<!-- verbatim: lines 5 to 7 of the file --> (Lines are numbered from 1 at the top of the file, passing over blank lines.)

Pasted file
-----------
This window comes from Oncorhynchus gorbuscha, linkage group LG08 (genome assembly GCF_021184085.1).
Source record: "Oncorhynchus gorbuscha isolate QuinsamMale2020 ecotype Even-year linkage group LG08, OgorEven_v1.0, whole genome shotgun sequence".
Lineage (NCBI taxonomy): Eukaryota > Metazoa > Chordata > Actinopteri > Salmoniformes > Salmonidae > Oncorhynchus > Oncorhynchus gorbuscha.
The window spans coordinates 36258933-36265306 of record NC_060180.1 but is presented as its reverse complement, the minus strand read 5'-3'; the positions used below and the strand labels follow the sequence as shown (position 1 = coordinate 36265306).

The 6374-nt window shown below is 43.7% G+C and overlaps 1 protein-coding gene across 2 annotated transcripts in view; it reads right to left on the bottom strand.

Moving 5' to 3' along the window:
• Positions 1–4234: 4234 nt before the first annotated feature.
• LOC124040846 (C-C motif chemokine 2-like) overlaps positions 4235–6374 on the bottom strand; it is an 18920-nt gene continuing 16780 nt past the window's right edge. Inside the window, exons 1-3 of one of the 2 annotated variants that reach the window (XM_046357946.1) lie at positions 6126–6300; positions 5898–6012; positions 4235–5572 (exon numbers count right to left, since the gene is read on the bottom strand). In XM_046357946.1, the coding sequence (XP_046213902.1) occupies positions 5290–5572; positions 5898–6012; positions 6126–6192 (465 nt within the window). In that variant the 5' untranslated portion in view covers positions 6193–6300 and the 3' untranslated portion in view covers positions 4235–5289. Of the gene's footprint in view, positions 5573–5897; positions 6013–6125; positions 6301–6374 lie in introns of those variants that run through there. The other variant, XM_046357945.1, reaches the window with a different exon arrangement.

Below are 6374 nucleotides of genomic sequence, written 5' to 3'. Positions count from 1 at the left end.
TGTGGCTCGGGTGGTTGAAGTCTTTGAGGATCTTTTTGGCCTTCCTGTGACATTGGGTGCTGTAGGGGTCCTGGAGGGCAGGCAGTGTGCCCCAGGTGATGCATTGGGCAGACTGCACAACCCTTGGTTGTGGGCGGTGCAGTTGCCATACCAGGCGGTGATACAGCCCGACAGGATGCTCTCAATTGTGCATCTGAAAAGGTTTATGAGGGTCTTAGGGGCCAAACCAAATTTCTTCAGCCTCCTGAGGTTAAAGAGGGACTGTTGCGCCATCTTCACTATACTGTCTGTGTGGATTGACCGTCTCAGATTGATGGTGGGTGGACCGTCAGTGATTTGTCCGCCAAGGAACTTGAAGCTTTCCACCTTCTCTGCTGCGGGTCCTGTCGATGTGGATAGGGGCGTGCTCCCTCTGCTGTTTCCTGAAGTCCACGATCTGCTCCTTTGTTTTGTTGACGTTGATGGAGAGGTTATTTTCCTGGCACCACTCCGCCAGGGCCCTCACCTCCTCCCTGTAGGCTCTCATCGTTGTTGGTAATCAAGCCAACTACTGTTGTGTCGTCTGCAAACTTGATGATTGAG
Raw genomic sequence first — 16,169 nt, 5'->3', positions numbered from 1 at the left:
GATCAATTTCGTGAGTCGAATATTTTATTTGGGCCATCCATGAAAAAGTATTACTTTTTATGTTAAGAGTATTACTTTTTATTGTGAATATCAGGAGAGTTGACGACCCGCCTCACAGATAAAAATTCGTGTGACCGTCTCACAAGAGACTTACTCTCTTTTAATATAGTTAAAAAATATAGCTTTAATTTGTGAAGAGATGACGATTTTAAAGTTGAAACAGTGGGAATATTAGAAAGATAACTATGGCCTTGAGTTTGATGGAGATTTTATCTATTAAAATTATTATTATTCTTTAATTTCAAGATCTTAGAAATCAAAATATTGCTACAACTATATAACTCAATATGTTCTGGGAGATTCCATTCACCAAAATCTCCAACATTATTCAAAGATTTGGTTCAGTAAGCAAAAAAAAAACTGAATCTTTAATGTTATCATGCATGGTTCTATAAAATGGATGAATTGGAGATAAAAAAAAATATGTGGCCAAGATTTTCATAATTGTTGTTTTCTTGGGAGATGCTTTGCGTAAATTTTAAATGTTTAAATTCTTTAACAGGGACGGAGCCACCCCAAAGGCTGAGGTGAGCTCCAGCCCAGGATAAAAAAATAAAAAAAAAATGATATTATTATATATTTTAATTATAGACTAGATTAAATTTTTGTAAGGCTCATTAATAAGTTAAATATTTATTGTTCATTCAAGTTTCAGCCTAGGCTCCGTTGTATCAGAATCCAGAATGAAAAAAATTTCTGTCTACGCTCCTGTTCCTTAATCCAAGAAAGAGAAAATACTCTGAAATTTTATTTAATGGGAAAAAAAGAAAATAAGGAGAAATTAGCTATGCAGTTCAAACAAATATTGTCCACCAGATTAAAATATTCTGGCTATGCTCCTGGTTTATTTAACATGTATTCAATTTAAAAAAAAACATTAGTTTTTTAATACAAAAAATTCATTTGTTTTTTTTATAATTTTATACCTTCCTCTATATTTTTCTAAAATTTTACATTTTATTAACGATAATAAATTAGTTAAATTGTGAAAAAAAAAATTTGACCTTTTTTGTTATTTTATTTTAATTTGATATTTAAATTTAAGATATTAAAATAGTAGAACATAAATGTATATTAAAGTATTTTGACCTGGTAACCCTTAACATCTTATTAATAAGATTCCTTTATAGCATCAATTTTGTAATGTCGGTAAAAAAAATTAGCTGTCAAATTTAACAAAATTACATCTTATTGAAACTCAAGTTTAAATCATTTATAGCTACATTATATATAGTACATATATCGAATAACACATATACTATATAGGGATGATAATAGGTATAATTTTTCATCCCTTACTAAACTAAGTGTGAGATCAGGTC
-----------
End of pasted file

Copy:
The 6374-nt window shown below is 43.7% G+C and overlaps 1 protein-coding gene across 2 annotated transcripts in view; it reads right to left on the bottom strand.

Moving 5' to 3' along the window:
• Positions 1–4234: 4234 nt before the first annotated feature.